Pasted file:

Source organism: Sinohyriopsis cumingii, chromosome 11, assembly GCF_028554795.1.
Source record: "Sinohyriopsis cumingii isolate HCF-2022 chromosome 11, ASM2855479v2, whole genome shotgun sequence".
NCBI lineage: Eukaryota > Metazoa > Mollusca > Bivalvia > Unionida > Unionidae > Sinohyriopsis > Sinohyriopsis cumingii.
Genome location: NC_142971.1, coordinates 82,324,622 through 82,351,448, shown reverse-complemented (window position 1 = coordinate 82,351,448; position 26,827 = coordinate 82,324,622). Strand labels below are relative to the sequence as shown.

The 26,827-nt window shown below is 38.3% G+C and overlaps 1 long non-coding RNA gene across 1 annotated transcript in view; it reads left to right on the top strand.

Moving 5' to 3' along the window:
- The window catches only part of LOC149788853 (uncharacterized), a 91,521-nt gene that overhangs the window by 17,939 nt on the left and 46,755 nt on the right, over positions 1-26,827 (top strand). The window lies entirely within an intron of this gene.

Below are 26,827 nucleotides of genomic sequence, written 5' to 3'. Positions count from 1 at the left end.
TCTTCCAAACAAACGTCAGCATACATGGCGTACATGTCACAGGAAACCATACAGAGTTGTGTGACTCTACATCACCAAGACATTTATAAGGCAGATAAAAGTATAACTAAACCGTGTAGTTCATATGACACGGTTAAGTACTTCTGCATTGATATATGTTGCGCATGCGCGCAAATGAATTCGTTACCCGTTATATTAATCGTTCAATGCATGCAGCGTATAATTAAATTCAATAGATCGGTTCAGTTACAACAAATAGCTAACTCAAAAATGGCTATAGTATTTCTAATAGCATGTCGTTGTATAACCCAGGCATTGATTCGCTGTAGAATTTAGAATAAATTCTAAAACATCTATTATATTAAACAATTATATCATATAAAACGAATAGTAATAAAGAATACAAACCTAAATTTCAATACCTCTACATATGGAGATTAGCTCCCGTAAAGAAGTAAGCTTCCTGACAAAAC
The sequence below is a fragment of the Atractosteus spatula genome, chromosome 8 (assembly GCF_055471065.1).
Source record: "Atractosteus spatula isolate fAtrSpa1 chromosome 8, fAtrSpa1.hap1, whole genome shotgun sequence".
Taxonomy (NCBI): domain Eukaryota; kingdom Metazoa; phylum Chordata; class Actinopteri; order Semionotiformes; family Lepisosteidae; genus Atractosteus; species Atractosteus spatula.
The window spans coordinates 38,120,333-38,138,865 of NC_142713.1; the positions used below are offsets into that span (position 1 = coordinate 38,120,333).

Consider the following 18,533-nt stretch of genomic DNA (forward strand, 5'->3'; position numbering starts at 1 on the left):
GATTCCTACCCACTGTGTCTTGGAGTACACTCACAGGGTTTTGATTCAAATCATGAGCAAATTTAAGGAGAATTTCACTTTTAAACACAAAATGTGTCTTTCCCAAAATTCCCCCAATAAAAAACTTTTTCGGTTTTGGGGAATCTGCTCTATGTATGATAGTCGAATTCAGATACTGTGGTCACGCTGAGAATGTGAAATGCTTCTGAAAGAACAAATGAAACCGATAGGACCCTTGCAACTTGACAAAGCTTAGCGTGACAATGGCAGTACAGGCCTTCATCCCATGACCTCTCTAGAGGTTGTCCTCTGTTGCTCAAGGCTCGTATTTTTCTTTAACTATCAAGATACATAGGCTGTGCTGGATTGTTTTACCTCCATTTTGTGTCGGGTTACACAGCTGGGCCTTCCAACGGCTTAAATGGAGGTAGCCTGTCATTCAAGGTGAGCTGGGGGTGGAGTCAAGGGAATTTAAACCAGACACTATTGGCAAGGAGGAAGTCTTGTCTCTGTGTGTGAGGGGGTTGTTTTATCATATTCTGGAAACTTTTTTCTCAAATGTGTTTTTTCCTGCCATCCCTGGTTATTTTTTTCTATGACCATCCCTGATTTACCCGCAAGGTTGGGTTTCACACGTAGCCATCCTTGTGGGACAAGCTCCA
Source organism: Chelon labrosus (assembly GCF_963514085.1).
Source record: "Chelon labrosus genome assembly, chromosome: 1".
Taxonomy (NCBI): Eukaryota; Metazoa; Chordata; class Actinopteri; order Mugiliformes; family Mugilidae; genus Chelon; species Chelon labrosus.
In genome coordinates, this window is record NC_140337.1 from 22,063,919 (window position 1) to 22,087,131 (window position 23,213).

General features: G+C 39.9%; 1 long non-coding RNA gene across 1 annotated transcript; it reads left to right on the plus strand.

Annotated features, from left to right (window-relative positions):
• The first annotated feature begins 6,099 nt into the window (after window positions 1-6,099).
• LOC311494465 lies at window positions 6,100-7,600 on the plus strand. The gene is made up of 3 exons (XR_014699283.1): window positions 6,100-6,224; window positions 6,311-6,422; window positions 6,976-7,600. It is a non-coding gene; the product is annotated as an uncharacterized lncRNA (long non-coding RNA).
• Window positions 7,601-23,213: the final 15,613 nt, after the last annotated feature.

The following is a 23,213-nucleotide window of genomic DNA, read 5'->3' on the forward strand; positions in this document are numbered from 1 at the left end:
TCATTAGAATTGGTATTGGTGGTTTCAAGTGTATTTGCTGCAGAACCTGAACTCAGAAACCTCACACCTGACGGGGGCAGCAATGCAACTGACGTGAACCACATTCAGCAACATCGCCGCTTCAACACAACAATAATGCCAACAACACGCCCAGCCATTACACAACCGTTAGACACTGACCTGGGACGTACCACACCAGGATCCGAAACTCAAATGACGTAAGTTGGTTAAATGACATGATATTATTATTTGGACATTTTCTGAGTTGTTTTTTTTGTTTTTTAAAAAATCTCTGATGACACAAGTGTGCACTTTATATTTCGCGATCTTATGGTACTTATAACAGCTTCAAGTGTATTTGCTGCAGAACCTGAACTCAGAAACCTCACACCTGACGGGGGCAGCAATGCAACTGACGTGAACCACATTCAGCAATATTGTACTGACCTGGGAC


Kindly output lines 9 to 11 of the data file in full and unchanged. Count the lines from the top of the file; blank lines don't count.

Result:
TCTTCCAAACAAACGTCAGCATACATGGCGTACATGTCACAGGAAACCATACAGAGTTGTGTGACTCTACATCACCAAGACATTTATAAGGCAGATAAAAGTATAACTAAACCGTGTAGTTCATATGACACGGTTAAGTACTTCTGCATTGATATATGTTGCGCATGCGCGCAAATGAATTCGTTACCCGTTATATTAATCGTTCAATGCATGCAGCGTATAATTAAATTCAATAGATCGGTTCAGTTACAACAAATAGCTAACTCAAAAATGGCTATAGTATTTCTAATAGCATGTCGTTGTATAACCCAGGCATTGATTCGCTGTAGAATTTAGAATAAATTCTAAAACATCTATTATATTAAACAATTATATCATATAAAACGAATAGTAATAAAGAATACAAACCTAAATTTCAATACCTCTACATATGGAGATTAGCTCCCGTAAAGAAGTAAGCTTCCTGACAAAAC
The sequence below is a fragment of the Atractosteus spatula genome, chromosome 8 (assembly GCF_055471065.1).
Source record: "Atractosteus spatula isolate fAtrSpa1 chromosome 8, fAtrSpa1.hap1, whole genome shotgun sequence".